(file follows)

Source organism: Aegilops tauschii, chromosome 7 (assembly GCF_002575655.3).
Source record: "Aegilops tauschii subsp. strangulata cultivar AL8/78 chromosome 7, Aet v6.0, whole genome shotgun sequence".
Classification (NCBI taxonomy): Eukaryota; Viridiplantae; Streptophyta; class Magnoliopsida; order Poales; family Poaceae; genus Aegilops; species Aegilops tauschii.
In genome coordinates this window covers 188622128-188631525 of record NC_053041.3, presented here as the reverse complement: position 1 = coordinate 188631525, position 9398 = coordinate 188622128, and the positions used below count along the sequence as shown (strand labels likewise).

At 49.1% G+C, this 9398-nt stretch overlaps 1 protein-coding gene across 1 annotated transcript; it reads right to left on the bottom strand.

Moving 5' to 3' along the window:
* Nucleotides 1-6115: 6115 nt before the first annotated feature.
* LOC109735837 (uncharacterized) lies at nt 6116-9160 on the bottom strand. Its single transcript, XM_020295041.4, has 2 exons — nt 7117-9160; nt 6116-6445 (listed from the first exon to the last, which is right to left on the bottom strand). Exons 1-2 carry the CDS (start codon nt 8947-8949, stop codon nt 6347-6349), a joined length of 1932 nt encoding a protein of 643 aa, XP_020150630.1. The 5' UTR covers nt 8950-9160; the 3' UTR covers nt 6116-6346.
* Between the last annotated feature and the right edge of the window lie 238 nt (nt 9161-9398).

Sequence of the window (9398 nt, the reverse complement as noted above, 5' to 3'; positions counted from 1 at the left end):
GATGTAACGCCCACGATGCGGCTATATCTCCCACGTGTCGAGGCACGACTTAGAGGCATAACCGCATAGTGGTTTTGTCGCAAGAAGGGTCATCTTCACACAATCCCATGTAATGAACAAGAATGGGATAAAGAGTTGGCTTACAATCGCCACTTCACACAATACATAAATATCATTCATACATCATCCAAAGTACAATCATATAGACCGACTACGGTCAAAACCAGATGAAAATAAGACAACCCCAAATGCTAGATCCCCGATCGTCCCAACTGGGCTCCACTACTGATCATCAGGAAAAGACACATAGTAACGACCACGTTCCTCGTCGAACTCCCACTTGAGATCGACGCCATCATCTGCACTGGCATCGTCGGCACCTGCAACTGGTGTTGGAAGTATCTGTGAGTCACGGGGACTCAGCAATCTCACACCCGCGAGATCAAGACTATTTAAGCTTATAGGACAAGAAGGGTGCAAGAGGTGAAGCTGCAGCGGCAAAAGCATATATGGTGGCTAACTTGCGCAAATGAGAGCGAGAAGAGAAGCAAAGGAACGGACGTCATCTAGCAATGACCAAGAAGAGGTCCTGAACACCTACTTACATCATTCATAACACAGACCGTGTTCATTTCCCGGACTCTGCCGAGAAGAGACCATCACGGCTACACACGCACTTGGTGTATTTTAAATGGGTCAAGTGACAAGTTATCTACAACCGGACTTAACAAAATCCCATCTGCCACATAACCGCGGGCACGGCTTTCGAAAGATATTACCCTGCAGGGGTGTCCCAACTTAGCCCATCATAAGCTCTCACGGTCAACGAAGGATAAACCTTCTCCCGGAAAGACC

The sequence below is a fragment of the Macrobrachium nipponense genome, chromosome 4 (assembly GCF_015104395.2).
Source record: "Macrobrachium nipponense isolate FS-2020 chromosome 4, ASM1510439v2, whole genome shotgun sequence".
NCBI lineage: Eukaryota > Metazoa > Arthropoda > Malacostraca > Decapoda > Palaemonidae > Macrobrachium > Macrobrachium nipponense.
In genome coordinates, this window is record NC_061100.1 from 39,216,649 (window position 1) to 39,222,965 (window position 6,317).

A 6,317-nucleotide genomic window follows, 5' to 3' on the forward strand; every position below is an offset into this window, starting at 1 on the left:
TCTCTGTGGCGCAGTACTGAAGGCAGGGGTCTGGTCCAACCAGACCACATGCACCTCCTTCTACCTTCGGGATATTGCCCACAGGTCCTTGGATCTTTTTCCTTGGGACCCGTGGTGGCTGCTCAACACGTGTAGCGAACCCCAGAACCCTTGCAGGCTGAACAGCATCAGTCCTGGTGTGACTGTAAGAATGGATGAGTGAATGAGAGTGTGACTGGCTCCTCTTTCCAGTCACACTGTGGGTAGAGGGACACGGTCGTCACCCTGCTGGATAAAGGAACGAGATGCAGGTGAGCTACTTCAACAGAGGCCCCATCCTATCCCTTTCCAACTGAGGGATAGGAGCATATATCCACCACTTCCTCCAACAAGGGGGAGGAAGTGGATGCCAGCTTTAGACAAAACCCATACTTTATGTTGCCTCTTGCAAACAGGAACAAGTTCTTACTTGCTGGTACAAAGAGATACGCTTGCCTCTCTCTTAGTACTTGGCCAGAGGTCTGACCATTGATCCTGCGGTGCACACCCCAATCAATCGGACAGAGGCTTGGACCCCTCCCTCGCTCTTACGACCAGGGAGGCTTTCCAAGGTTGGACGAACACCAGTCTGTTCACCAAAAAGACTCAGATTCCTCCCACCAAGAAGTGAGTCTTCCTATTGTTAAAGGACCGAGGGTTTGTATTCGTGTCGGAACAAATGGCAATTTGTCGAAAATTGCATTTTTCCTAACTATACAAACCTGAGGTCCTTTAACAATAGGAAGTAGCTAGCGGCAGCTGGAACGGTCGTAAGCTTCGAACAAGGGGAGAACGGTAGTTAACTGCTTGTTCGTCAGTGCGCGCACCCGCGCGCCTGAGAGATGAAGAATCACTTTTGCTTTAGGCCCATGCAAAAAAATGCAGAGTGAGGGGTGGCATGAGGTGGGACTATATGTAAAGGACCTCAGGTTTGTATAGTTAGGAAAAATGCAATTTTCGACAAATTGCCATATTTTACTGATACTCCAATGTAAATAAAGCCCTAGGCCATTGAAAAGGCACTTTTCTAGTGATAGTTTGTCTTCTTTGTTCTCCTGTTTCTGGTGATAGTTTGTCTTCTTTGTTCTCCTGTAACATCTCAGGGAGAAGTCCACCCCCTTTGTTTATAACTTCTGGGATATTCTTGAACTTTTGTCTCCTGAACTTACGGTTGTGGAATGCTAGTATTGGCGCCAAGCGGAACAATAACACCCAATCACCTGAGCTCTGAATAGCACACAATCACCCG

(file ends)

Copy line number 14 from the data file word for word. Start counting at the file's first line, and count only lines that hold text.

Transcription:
NCBI lineage: Eukaryota > Metazoa > Arthropoda > Malacostraca > Decapoda > Palaemonidae > Macrobrachium > Macrobrachium nipponense.